Tritrichomonas foetus has recently been recognized as a cause of chronic large bowel diarrhea in young cats. Different antibiotics have been used
to treat T. foetus infection, but ronidazole remains the most effective agent at eradicating the organism and preventing relapse of infection.9 Ronidazole is a nitroimidazole antimicrobial similar to metronidazole. It is not FDA-approved for use in companion animals
and must be acquired from a compounding pharmacy.
It is important that the dose be calculated for each cat since neurotoxicosis has been reported and seems to be more likely
if the recommended dose is exceeded (Table 1).10
Signs of toxicosis include incoordination, anorexia, ataxia, and seizures. These signs usually resolve once the drug is discontinued
but can last up to four weeks. Because of the risk of neurotoxicosis, treatment with ronidazole should not be considered without
confirmation of T. foetus infection.
Additional measures: Environmental control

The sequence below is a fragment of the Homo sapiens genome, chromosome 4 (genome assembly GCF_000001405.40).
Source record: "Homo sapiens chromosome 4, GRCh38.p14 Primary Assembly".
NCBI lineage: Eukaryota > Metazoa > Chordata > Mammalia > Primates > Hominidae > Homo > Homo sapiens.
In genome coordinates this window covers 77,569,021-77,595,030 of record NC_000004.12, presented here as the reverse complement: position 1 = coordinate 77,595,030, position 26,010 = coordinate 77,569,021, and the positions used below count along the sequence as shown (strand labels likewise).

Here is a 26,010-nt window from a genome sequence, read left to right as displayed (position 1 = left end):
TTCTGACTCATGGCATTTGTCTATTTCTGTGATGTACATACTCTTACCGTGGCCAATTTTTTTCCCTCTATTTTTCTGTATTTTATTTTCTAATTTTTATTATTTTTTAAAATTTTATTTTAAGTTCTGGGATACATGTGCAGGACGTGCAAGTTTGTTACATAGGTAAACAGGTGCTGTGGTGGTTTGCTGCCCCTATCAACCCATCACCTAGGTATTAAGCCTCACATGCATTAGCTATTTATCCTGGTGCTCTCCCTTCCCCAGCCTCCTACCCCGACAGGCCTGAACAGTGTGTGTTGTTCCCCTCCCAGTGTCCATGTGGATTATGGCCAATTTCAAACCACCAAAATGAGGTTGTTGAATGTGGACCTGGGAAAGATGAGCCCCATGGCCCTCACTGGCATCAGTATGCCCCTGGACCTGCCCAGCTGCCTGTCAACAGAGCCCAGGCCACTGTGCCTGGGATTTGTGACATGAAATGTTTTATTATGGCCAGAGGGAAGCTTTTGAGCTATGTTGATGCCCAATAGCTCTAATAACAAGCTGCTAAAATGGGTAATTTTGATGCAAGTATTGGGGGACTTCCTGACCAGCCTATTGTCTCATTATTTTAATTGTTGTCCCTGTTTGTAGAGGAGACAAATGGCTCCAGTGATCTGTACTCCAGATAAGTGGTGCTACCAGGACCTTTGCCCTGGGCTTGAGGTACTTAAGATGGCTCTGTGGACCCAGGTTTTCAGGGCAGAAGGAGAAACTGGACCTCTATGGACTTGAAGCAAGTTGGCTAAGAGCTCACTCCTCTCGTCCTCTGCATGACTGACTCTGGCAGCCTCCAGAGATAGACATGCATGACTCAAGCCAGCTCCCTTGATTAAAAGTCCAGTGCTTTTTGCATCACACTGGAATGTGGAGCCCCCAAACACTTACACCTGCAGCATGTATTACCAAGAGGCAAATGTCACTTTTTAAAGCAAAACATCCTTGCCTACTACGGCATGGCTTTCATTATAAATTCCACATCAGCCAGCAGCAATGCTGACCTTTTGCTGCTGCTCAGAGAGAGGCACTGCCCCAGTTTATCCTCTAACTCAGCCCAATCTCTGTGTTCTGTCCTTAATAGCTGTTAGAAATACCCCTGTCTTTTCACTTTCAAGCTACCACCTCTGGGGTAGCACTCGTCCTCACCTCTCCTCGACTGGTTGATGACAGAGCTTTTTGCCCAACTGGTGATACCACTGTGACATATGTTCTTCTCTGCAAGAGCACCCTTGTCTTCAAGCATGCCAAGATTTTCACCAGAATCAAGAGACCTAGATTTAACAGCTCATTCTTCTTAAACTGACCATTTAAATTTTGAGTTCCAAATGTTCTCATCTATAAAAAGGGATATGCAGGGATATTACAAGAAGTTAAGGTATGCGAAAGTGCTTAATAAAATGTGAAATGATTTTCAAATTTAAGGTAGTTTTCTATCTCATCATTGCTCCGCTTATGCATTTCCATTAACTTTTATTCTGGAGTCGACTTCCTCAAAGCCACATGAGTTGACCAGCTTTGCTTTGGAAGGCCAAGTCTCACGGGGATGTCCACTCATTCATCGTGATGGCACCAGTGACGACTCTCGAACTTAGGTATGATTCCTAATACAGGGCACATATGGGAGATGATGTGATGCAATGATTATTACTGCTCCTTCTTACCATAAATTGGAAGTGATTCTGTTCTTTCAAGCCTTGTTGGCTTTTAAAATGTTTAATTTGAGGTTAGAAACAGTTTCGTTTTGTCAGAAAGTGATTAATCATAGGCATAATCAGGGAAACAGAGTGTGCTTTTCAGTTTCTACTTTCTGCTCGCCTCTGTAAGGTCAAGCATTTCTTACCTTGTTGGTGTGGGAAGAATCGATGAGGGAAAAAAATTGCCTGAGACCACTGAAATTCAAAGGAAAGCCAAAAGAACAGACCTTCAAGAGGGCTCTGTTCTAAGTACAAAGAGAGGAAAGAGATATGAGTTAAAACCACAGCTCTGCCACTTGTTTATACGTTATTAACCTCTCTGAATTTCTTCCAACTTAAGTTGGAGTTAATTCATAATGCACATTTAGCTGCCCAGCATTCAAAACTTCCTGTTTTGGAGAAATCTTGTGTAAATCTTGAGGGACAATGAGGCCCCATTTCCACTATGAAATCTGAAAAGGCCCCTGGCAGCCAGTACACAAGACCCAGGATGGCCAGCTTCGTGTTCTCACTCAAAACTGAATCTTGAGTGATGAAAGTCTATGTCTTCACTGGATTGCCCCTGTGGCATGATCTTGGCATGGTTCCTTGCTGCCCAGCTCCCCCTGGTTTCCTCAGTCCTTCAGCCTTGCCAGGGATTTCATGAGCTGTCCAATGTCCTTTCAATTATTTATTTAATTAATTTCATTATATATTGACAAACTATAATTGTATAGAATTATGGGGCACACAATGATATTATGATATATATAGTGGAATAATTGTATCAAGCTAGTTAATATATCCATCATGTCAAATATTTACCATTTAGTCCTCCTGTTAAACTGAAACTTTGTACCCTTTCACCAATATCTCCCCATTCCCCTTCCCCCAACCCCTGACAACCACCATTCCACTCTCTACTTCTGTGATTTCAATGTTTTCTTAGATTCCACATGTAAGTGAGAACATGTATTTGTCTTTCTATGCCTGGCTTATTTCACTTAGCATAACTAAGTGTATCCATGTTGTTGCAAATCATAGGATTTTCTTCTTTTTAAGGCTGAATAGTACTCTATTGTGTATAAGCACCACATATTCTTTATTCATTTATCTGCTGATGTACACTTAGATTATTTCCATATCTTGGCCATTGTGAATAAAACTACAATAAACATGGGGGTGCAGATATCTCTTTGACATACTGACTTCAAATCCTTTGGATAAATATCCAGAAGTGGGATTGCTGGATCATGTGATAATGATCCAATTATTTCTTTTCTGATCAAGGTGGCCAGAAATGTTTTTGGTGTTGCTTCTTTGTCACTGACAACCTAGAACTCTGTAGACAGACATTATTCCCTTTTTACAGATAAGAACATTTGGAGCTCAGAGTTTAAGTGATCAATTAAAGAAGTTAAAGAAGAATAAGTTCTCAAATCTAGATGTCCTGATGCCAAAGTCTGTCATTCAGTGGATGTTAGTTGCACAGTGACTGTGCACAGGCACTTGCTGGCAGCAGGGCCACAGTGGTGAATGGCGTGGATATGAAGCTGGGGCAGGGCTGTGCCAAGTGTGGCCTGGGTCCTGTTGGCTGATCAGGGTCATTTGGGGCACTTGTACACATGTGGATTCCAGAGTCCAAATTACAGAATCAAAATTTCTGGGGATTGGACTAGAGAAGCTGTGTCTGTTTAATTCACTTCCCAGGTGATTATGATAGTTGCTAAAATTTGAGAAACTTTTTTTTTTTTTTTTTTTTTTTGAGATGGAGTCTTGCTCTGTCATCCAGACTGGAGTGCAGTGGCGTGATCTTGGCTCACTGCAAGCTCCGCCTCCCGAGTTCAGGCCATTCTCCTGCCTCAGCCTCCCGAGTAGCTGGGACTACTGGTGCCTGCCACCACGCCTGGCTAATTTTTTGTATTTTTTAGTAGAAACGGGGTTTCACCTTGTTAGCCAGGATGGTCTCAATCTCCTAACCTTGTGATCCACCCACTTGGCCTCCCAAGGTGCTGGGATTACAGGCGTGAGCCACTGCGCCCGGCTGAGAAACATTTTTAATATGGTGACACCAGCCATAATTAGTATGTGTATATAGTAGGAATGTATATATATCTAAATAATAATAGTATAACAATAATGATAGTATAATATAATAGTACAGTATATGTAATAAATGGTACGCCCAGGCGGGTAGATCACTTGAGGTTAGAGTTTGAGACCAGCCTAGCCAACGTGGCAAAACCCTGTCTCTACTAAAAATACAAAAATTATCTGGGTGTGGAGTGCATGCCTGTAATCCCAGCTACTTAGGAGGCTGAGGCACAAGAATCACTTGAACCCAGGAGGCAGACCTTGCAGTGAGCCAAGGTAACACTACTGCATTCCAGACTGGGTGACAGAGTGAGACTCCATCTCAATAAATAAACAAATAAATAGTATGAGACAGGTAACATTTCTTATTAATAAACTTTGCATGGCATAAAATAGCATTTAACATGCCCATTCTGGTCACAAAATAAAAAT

Treatment of protozoal diarrhea is greatly enhanced by environmental control because this minimizes the chance of reinfection.
Prompt removal of feces from the litter box is essential since protozoal cysts may otherwise become scattered in the home.
Disinfection with quaternary ammonium compounds (e.g. Roccal D—Pfizer Animal Health) or steam cleaning eliminates Giardia species cysts and Cystoisospora species oocysts as long as adequate drying time is allowed for desiccation. Bathing affected animals during and after therapy
is also helpful because it removes cysts and oocysts carried on the fur.
Antimicrobials can be used to treat cats with Clostridium or Campylobacter species-associated diarrhea, chronic idiopathic diarrhea, or inflammatory bowel disease (IBD).
Metronidazole is a nitroimidazole antimicrobial with activity against anaerobic bacteria and some protozoal species. It may
also exert some immunomodulatory effects and anti-inflammatory properties. Metronidazole can be used to treat Clostridium difficile-associated diarrhea, chronic idiopathic diarrhea, and IBD11 (Table 2).12